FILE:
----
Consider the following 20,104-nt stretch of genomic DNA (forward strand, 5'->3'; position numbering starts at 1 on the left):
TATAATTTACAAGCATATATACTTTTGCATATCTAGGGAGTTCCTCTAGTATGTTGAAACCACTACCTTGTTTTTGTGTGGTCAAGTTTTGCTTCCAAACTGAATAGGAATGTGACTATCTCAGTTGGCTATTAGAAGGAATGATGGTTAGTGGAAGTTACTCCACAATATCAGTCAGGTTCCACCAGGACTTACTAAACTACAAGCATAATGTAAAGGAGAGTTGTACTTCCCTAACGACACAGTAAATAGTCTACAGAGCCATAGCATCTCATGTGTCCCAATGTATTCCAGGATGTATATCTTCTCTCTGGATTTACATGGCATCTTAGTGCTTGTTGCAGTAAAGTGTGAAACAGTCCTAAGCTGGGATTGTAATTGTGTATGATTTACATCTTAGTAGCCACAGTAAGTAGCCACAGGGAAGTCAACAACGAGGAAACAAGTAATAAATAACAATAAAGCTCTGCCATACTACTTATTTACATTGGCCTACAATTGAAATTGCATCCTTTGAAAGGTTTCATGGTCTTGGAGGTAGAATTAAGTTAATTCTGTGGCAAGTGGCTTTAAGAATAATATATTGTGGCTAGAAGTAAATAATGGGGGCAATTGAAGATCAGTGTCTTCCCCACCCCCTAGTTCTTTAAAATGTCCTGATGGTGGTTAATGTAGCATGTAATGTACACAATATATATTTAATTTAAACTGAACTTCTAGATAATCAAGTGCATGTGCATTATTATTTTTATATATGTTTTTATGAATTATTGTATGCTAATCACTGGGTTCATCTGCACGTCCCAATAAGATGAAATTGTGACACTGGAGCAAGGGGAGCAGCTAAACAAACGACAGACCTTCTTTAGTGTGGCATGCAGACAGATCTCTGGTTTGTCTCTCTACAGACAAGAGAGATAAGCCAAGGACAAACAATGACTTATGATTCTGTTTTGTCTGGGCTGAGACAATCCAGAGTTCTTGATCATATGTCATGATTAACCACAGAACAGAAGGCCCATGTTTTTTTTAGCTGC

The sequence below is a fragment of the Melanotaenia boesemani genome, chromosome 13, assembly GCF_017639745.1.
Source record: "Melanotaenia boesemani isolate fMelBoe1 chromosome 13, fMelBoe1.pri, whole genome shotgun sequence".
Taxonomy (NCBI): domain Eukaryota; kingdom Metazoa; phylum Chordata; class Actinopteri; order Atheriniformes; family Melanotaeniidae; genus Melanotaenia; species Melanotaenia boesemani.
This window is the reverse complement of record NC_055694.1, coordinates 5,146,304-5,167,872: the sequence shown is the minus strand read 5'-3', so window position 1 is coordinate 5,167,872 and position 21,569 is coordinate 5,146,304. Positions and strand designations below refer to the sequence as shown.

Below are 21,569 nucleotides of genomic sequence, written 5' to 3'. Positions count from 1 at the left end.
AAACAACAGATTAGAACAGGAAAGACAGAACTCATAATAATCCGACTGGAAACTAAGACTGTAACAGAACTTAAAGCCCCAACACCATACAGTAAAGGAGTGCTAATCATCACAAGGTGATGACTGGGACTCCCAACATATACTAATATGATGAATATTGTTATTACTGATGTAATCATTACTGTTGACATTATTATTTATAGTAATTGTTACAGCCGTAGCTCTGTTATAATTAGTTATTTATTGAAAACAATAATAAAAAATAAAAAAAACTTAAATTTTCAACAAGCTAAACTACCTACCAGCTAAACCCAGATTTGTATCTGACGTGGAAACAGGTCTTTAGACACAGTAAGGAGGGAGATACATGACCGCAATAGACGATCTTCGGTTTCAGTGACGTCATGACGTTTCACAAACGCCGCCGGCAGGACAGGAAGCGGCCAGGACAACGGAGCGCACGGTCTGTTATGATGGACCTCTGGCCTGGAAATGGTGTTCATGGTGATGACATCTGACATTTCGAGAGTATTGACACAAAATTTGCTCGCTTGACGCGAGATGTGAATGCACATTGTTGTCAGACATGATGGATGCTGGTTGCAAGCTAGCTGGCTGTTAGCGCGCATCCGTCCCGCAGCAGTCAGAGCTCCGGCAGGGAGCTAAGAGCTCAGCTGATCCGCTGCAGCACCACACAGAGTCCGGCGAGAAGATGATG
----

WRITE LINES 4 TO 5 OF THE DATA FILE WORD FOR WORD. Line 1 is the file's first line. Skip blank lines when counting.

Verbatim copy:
Source record: "Melanotaenia boesemani isolate fMelBoe1 chromosome 13, fMelBoe1.pri, whole genome shotgun sequence".
Taxonomy (NCBI): domain Eukaryota; kingdom Metazoa; phylum Chordata; class Actinopteri; order Atheriniformes; family Melanotaeniidae; genus Melanotaenia; species Melanotaenia boesemani.